7. First one – elegant, tasteful, restrained, beautifully cut and (though it pains me to say it of anything with a Venetian connection) just a teensy bit boring.
    7.5 /10

    Second one – that pop of brightness really improves things (so long as you can ignore the mad hair and the small florist’s shop attached to the lapel). Fortunately it’s not “Rate the Accessories”, so I will ignore them.
    8 /10

  8. The first feels so simple–elegant, understated, you probably could empty a thesaurus on it. It’s nothing that really stands out, though I do love how those tiny stripes are perfectly lined up. But the second one…I feel like it went from fairly unobvious to eyesore. But if you cover up the hair and the boutonniere with your thumb (which, of course, I did), it actually improves. I like the bright coral against the pale almost celery green.
    7.5 for the first, 5 for the second (it would have been higher if it really did exist with something covering up the crazy!)

  9. Yes, the cut and colour of the first is lovely with elegant, subtle detailing, but the subtle on subtle drags the overall effect down to dull and safe. Have added an extra point for the beautiful stripe matching at the seams 7/10

    The second – more is more! The coral and trimmings on the vest do so much more to emphasise the pretty spring green and the sleek lines of the rest of the outfit. The subtlety of the pants and jacket truly stands out now that it has something to act as a foil. And who doesn’t love sequined brocade trim?!! 9/10

  10. Lynne says

    keaconservation.co.nzThe first look is so elegant and so… wearable! And it’s green. I love green, but I would never have thought a suit in such a lovely spring green would look so normal, so suitable. I really like this version. 9 out of 10.

    The version with the red waistcoat makes me smile – it looks like a kea! (A wonderful cheeky NZ mountain parrot… http://www.keaconservation.co.nz/keaphotogallery.html) A much more dashing look. Not one that could be so widely worn, though. 8 out of 10.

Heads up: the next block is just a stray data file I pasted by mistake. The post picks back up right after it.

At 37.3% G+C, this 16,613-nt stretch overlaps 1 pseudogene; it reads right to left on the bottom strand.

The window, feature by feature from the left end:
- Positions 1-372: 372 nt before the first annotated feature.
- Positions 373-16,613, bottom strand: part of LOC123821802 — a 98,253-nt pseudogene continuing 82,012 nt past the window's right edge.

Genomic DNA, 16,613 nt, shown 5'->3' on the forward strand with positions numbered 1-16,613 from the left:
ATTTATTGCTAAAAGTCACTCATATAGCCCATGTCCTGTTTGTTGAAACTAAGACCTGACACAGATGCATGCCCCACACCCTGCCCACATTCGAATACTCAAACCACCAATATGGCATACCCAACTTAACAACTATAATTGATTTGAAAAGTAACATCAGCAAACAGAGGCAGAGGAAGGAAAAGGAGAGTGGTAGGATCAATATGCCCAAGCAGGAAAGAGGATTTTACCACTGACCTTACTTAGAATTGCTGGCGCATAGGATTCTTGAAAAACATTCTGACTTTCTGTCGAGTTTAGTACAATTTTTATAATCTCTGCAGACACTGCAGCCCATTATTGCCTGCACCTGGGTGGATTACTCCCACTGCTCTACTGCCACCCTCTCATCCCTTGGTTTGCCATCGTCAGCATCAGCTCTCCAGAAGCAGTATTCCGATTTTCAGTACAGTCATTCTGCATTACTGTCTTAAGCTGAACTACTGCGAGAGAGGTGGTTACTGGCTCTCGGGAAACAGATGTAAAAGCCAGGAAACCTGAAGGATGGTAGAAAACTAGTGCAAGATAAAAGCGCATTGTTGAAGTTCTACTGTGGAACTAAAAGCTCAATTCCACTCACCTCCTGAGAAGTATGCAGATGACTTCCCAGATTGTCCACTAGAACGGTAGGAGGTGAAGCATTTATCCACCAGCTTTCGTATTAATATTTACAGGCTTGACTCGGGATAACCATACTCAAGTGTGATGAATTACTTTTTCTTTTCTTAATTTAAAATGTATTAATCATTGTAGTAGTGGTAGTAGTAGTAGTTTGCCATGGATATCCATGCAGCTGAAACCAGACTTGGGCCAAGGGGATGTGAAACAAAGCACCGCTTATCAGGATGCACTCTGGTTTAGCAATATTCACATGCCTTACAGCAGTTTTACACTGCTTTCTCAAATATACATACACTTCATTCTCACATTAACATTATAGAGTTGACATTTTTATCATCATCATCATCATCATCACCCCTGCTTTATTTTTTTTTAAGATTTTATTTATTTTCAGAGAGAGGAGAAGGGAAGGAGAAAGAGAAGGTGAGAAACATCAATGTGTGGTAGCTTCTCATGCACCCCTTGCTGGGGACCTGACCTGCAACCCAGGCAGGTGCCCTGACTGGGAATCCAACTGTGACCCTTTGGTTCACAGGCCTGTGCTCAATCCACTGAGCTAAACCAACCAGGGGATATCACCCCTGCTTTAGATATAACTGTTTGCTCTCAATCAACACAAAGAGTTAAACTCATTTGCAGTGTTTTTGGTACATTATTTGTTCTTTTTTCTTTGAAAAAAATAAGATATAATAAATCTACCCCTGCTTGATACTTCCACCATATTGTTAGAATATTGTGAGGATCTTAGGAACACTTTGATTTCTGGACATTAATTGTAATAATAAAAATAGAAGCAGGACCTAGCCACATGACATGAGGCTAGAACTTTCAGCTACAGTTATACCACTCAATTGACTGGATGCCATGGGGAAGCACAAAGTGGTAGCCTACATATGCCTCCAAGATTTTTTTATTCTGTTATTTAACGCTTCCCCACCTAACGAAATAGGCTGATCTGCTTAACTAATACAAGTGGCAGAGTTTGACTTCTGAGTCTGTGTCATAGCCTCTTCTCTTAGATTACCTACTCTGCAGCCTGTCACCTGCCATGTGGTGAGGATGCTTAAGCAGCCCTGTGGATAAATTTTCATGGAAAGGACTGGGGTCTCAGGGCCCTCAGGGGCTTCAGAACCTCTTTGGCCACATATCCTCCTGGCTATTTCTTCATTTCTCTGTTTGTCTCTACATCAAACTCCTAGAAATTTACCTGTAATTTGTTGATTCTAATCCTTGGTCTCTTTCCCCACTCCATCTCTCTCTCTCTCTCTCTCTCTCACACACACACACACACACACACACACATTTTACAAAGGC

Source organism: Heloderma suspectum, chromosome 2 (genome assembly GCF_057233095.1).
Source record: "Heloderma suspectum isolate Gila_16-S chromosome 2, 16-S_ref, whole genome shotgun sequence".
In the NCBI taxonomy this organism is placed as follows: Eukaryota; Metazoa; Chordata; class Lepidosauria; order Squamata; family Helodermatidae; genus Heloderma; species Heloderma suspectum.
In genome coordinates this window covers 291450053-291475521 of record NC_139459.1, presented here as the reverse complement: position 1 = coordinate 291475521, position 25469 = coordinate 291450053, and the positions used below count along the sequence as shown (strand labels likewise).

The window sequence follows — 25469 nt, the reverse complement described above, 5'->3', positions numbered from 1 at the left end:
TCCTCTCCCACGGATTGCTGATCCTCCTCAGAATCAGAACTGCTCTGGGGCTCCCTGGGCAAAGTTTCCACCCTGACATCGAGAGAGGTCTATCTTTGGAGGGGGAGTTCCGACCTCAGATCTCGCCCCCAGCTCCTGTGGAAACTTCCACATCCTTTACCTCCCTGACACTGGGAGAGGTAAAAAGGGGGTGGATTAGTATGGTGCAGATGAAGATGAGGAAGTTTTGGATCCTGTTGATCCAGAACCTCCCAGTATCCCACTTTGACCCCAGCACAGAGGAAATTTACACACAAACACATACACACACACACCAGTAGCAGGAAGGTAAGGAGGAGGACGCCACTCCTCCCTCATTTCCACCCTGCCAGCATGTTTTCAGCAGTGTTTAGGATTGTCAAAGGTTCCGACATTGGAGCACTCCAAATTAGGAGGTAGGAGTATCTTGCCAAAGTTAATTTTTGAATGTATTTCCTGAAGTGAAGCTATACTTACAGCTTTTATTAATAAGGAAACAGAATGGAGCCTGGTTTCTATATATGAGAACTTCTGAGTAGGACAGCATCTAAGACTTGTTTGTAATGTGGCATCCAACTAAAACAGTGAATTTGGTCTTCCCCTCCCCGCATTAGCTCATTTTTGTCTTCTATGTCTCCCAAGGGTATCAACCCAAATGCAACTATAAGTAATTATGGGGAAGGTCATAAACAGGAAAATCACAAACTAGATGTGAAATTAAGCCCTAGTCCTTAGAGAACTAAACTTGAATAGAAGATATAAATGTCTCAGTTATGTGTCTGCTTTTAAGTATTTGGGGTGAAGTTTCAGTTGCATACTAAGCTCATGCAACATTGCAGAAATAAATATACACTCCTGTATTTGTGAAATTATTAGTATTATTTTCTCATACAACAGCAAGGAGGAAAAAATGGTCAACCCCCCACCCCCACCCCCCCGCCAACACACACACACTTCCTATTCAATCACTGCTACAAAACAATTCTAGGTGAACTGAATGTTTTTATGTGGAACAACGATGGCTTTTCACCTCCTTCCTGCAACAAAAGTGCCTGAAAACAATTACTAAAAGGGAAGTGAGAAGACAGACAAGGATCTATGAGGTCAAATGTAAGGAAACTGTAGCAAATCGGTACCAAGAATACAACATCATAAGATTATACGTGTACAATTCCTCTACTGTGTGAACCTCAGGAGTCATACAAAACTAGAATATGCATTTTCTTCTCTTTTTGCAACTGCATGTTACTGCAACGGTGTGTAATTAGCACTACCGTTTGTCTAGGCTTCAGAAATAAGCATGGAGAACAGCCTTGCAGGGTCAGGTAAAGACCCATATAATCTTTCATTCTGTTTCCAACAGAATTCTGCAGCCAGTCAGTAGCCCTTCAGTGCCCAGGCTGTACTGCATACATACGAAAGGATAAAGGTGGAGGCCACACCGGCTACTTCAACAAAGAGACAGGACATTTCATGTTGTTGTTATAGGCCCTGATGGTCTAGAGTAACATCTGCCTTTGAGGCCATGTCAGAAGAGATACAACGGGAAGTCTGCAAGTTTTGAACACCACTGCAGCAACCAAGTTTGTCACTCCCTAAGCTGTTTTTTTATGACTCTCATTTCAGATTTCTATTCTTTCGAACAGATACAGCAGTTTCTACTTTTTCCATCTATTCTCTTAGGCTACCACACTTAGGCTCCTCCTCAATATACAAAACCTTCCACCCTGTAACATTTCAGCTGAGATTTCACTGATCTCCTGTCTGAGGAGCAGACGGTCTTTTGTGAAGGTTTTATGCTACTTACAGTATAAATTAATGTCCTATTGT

It’s a wonderful suit!

  11. Well, I wouldn’t kick either out of my bed for eating crackers! Version 1 is the Mr. Darcy; version 2 is the Scarlet Pimpernell, smart and HAWT in playing the farce. I can only imagine some kind of revolutionary Hugh Jackman rocking both those looks. 8/10 for Mr. Darcy (slow burn), 9/10 for Sir Percy (I have hidden depth), and I’m going away for a cold drink.

  12. Belinda says

    Oh but I love it styled both ways! The plainer style reminds me a lot of my Dad. He wears that colour really well, because it matches his eyes exactly. If he were an 18th century gentleman, I bet he would wear something just like that.

    But the other style… I have friends who are the modern-day equivalent of the macaroni, and could see pretty much all of them strutting around in that coral vest and bouffant thinking very well of themselves indeed – and looking it too. I love the pop of the coral against the green.

    Am I allowed to rate them the same? Oh, maybe I’ll just make it half a point difference. 7.5 for the first and 8 for the second.

  13. The sober version; 10 of 10. Simple, elegantly tailored, beautiful.

    The more dramatic version. Still elegant. The waistcoat is a bold contrast, but not an inappropriate one given the color of the suit. It even works with the macaroni hair as an 18th century “fashion forward” look. The pink boutonnière is a mistake, however. It clashes with all the garments and is large enough to look more absurd than striking. Thus, 8 of 10.

  14. Angela Wicentowich says

    Big fan of both of these! The workmanship on this suit is amazing.

    Version 1: Love the subtle work of this monochromatic version. I give it 8.5/10

    Version 2: Favourite of the two. The over-the-top boutonniere is perfect with the coral waistcoat and wig. Perfect example of Italy during the timeperiod. 9/10

  15. The first one is beautiful – subtle, understated (if you can be subtle and understated in head-to-toe pale green…) The details are fabulous. Those buttonholes! Gorgeous. 9/10 for me and only because that is a LOT of green…

    But the second one… oh, I love the coral waistcoat! It is fabulous! I love that simply changing the waistcoat makes the entire ensemble look very different. I wonder if the gentleman had a whole closet full of brightly coloured waistcoats to pair with the rest of the suit? 9.5/10 (it loses half a point for the really silly flower arrangement pinned to the lapel.)

  16. I vastly prefer the Dandy to the Maccaroni, so to me, the answer is obvious.

    This dandy is a bit boring though, only at a close range is there any visual interest created by the clever use of grainlines. I think the Maccaroni styling does this suit more justice than the relativly austere dandification. Which really does not suit the suit 🙂

    The Maccaroni: Ugh… Nuff said.

    Dandy-version: 8/10

    Maccaroni version: 5/10

  17. Mel the Redcap says

    First one: Nice, subtle, elegant. 8/10.